Fred Neil, the influential folk musician whose song “Everybody’s Talkin’ ” became the theme of the film “Midnight Cowboy” but who turned his back on the fame that seemed to be his for the asking and became one of pop music’s legendary recluses, has died. He was 64.
Neil was found Saturday at his Florida home in Summerland Key by a friend, Kathleen Brooks, who had been checking in on him regularly, Morris County Sheriff’s Department spokeswoman Becky Herrin said Monday. She said Brooks told deputies that Neil had been ill with cancer.
“His death was unexpected,” Brooks said.
During the 1960s, when he released three albums, Neil shunned anything relating to fame and celebrity, and was said to prefer playing privately for friends. Over the years he refused virtually all requests for interviews.
“He was really a very private person,” Brooks said Monday. “There really isn’t anything I can tell you. His main interest was with the Dolphin Project,” a nonprofit dolphin-rescue organization he founded in 1970 with marine biologist Richard O’Barry, who once trained dolphins for the “Flipper” TV series. Neil “was the support system,” Brooks said. “I can’t get more specific than that.”
Neil’s second album, “Fred Neil,” included a song “The Dolphins” that expressed his respect for the mammals. It was also recorded by folk singer-songwriter Tim Buckley.
It was Harry Nilsson’s 1969 recording of “Everybody’s Talkin’ ” that put Neil’s song into the pop music mainstream, a realm Neil never entered with his own recordings.
Neil’s biggest hit seemed to express his disdain for the public life and to telegraph his retreat from it:
Everybody’s talkin’ at me
I don’t hear a word they’re sayin’
Only the echoes of my mind. . . .
I’m goin’ where the sun keeps shinin’
Through the pourin’ rain
Goin’ where the weather suits my clothes.
Neil was born Jan. 1, 1937, in St. Petersburg, Fla., but as little is known of his early life as of his doings over the last three decades.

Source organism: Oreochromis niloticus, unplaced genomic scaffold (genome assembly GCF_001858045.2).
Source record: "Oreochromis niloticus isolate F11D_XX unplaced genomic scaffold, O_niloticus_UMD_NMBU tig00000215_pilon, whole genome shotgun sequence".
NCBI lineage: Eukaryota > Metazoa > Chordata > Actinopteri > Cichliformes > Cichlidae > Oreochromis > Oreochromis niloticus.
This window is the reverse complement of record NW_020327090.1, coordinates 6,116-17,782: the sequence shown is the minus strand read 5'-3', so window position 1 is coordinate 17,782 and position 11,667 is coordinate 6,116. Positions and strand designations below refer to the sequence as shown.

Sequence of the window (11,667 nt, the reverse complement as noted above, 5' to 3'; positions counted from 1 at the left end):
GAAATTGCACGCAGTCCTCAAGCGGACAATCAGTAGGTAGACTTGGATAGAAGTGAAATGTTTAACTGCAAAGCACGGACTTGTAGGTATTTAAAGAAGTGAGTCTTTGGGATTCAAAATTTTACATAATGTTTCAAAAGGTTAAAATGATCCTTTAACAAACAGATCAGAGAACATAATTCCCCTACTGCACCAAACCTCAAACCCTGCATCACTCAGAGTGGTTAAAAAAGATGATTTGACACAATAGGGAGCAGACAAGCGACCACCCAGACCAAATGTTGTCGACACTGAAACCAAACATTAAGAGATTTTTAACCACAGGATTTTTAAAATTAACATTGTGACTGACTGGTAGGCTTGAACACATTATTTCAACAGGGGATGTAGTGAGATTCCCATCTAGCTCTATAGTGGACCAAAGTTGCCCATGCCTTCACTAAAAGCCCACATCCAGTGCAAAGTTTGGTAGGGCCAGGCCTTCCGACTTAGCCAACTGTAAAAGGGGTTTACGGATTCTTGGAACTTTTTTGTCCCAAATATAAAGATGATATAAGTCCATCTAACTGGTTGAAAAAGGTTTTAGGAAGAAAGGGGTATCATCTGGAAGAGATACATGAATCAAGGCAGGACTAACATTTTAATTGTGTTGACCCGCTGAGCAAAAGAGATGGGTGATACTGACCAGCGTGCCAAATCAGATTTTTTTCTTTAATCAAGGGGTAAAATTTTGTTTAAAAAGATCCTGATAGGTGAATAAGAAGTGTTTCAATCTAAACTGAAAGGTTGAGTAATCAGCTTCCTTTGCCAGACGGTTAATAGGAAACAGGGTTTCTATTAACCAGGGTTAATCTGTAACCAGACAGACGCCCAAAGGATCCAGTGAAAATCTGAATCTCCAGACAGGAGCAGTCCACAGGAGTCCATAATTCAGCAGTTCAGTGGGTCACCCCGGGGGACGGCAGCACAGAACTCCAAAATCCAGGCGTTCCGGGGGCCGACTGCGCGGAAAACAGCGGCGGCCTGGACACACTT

“Fred was mysterious; his background was sketchy,” John Sebastian once wrote of Neil. Before he formed the folk-rock group Lovin’ Spoonful, Sebastian played on Neil’s first album, “Bleecker & MacDougal,” in 1965. The Lovin’ Spoonful recorded one of Neil’s best-known songs, “The Other Side of This Life,” which also was recorded by Jefferson Airplane and the Youngbloods.
Though he remained a mystery man for most of his life, he was a hero to members of the burgeoning folk revival in the early 1960s, renowned for his rich baritone voice, his handling of the 12-string acoustic guitar and his haunting songs of self-exploration.
“I used to play in a a place called Cafe Wha?, and it always used to open at noon and close at six in the morning,” Bob Dylan told an interviewer in 1984. “It was just a nonstop flow of people; usually they were tourists who were looking for beatniks in the Village. There’d be maybe five groups that played there. I used to play with a guy called Fred Neil, who wrote the song ‘Everybody’s Talkin’ ’ that was in the film ‘Midnight Cowboy.’
“He had a strong powerful voice, almost a bass voice. And a powerful sense of rhythm. . . . And he used to play mostly these types of songs that [folk-blues singer] Josh White might sing. I would play harmonica for him, and then once in a while get to sing a song.”
Noted Sebastian: “It was the voice that got you first . . . that honey-laden baritone with the Southern lilt. Fred Neil would slump over that mike with his big, fat 12-string [guitar] and the walls would move. . . . Waitresses would melt in their tracks.”
His first song of note was “Modern Don Juan,” which a pre-stardom Buddy Holly recorded in 1956. Neil moved to Greenwich Village in the late 1950s and joined the growing number of musicians taking an interest in playing folk music. He also wrote “Candy Man,” which Roy Orbison recorded and put out as the B side of his 1961 hit “Crying.”
None of Neil’s four albums released between 1965 and 1971 made the national charts, but he acted as a guru for many younger musicians.
“He showed me where to eat, where not to go, how to roll a proper joint, where to get guitar strings,” David Crosby once said of Neil, whom he met in New York in 1961. “He taught me a sizable chunk of what music was about, and even more about the whys and wherefores of being a musician. He was a hero to me.”
Of Neil’s withdrawal from the public eye, Jefferson Airplane singer-guitarist Paul Kantner said: “It was rightfully deserved; he was treated rather brutally by the music business, and he was a gentle soul.
“He sort of showed how to be a dignified white boy playing music and not have to play black. He was very cool just being Freddy,” Kantner said shortly after a concert Monday night in Pittsburgh. “He gave all us poor little middle-class white boys a star to shoot for.”
Neil’s friend Brooks said he had some relatives, but she would not elaborate. No funeral or memorial services have been announced.